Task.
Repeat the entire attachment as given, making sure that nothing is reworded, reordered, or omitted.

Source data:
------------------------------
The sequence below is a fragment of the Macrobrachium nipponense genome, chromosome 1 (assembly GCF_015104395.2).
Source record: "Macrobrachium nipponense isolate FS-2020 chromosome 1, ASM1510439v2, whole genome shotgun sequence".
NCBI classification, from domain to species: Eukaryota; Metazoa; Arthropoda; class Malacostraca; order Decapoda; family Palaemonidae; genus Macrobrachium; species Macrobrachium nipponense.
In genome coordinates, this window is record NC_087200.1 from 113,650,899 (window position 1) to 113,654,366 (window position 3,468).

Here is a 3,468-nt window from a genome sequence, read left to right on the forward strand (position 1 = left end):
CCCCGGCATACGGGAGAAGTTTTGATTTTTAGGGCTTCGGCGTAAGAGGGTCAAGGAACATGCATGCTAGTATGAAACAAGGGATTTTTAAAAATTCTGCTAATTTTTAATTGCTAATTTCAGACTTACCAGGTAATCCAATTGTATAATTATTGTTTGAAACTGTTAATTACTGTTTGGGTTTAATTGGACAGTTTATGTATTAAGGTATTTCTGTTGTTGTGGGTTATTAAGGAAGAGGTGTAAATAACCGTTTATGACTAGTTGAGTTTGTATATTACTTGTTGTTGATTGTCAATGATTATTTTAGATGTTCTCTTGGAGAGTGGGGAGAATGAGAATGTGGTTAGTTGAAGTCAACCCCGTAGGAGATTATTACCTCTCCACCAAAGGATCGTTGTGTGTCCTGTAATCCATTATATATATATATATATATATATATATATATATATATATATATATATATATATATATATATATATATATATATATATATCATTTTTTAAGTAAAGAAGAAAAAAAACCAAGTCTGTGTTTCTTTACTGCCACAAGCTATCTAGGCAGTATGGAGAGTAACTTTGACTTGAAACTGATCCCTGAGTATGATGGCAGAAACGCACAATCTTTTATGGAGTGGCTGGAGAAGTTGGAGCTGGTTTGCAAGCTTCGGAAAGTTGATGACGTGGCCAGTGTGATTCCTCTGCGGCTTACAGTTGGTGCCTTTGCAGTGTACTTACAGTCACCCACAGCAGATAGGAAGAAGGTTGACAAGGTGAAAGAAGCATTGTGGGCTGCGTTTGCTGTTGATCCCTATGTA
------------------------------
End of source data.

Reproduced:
The sequence below is a fragment of the Macrobrachium nipponense genome, chromosome 1 (assembly GCF_015104395.2).
Source record: "Macrobrachium nipponense isolate FS-2020 chromosome 1, ASM1510439v2, whole genome shotgun sequence".
NCBI classification, from domain to species: Eukaryota; Metazoa; Arthropoda; class Malacostraca; order Decapoda; family Palaemonidae; genus Macrobrachium; species Macrobrachium nipponense.
In genome coordinates, this window is record NC_087200.1 from 113,650,899 (window position 1) to 113,654,366 (window position 3,468).

Here is a 3,468-nt window from a genome sequence, read left to right on the forward strand (position 1 = left end):
CCCCGGCATACGGGAGAAGTTTTGATTTTTAGGGCTTCGGCGTAAGAGGGTCAAGGAACATGCATGCTAGTATGAAACAAGGGATTTTTAAAAATTCTGCTAATTTTTAATTGCTAATTTCAGACTTACCAGGTAATCCAATTGTATAATTATTGTTTGAAACTGTTAATTACTGTTTGGGTTTAATTGGACAGTTTATGTATTAAGGTATTTCTGTTGTTGTGGGTTATTAAGGAAGAGGTGTAAATAACCGTTTATGACTAGTTGAGTTTGTATATTACTTGTTGTTGATTGTCAATGATTATTTTAGATGTTCTCTTGGAGAGTGGGGAGAATGAGAATGTGGTTAGTTGAAGTCAACCCCGTAGGAGATTATTACCTCTCCACCAAAGGATCGTTGTGTGTCCTGTAATCCATTATATATATATATATATATATATATATATATATATATATATATATATATATATATATATATATATATATATATATATATCATTTTTTAAGTAAAGAAGAAAAAAAACCAAGTCTGTGTTTCTTTACTGCCACAAGCTATCTAGGCAGTATGGAGAGTAACTTTGACTTGAAACTGATCCCTGAGTATGATGGCAGAAACGCACAATCTTTTATGGAGTGGCTGGAGAAGTTGGAGCTGGTTTGCAAGCTTCGGAAAGTTGATGACGTGGCCAGTGTGATTCCTCTGCGGCTTACAGTTGGTGCCTTTGCAGTGTACTTACAGTCACCCACAGCAGATAGGAAGAAGGTTGACAAGGTGAAAGAAGCATTGTGGGCTGCGTTTGCTGTTGATCCCTATGTA